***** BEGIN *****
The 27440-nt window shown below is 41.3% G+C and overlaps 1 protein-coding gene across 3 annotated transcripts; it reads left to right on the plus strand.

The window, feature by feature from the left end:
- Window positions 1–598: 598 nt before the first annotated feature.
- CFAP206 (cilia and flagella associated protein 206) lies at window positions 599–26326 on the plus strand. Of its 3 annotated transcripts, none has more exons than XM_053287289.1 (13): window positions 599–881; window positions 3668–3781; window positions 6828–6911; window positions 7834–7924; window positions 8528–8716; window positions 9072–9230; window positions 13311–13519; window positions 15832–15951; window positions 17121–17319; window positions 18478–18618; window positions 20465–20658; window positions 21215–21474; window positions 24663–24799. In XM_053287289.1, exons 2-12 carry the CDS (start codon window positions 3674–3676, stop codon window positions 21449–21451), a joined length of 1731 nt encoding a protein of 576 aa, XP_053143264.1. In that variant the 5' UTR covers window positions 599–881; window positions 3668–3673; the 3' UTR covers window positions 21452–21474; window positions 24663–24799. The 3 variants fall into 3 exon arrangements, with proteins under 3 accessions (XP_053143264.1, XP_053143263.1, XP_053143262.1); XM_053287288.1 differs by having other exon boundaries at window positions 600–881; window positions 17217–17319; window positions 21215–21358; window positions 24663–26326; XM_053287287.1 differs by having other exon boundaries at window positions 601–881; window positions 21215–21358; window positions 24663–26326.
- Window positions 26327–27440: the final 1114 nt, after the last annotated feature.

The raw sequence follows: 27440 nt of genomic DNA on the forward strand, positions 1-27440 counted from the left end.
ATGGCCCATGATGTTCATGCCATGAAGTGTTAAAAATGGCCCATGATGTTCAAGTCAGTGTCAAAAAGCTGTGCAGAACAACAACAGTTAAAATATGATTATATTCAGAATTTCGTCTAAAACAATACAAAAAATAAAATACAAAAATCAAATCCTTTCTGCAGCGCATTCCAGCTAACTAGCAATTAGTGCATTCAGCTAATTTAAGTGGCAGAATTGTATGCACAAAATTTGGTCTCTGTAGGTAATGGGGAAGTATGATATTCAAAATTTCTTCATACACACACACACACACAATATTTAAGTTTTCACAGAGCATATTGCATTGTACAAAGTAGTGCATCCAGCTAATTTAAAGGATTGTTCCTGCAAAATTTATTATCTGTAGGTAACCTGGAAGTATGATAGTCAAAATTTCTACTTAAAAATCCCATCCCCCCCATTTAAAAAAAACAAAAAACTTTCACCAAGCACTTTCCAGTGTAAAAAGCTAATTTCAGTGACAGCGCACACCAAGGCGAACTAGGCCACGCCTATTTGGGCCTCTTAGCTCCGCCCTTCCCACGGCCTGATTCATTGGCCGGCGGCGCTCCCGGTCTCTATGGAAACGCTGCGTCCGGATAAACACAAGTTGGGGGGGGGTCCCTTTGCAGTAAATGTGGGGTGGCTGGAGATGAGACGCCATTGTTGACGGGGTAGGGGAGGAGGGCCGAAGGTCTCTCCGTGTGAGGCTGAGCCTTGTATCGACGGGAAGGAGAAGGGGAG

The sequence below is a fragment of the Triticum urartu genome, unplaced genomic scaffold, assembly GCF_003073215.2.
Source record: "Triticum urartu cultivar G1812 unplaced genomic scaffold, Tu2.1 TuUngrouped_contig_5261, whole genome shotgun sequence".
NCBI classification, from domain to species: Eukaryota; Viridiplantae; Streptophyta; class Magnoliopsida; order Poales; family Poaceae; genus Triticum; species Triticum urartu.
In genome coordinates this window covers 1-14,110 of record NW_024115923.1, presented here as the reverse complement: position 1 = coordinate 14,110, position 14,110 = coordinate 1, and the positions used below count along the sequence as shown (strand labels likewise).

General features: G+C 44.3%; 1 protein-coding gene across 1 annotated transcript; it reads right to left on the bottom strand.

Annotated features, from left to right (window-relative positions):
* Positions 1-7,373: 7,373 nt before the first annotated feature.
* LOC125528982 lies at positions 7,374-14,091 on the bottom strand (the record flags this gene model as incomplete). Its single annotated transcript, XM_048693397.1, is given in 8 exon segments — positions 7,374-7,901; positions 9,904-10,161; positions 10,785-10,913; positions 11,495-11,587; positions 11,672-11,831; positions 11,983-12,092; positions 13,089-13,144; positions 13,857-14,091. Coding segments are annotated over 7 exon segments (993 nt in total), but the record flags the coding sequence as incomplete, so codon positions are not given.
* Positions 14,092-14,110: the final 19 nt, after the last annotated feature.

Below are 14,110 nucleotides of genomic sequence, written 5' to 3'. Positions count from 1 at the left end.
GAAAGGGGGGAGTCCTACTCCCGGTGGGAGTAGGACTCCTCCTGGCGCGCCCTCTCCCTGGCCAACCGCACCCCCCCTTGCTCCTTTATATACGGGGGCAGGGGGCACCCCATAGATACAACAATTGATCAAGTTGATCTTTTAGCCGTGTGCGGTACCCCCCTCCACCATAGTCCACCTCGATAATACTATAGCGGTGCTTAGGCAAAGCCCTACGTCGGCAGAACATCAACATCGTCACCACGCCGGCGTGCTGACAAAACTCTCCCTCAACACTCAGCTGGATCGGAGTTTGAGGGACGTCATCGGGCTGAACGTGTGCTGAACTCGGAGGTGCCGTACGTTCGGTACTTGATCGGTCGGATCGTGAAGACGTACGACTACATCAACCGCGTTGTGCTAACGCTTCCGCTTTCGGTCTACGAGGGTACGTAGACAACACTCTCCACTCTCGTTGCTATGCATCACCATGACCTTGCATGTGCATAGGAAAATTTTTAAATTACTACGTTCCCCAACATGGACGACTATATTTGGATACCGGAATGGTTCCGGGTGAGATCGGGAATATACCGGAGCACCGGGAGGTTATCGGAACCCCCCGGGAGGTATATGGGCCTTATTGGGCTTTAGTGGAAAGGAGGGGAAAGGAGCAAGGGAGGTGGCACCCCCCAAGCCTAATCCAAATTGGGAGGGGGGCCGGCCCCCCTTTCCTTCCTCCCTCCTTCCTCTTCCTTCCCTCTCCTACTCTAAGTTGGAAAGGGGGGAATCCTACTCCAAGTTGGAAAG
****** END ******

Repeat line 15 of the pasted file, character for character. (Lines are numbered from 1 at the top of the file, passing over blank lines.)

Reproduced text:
* LOC125528982 lies at positions 7,374-14,091 on the bottom strand (the record flags this gene model as incomplete). Its single annotated transcript, XM_048693397.1, is given in 8 exon segments — positions 7,374-7,901; positions 9,904-10,161; positions 10,785-10,913; positions 11,495-11,587; positions 11,672-11,831; positions 11,983-12,092; positions 13,089-13,144; positions 13,857-14,091. Coding segments are annotated over 7 exon segments (993 nt in total), but the record flags the coding sequence as incomplete, so codon positions are not given.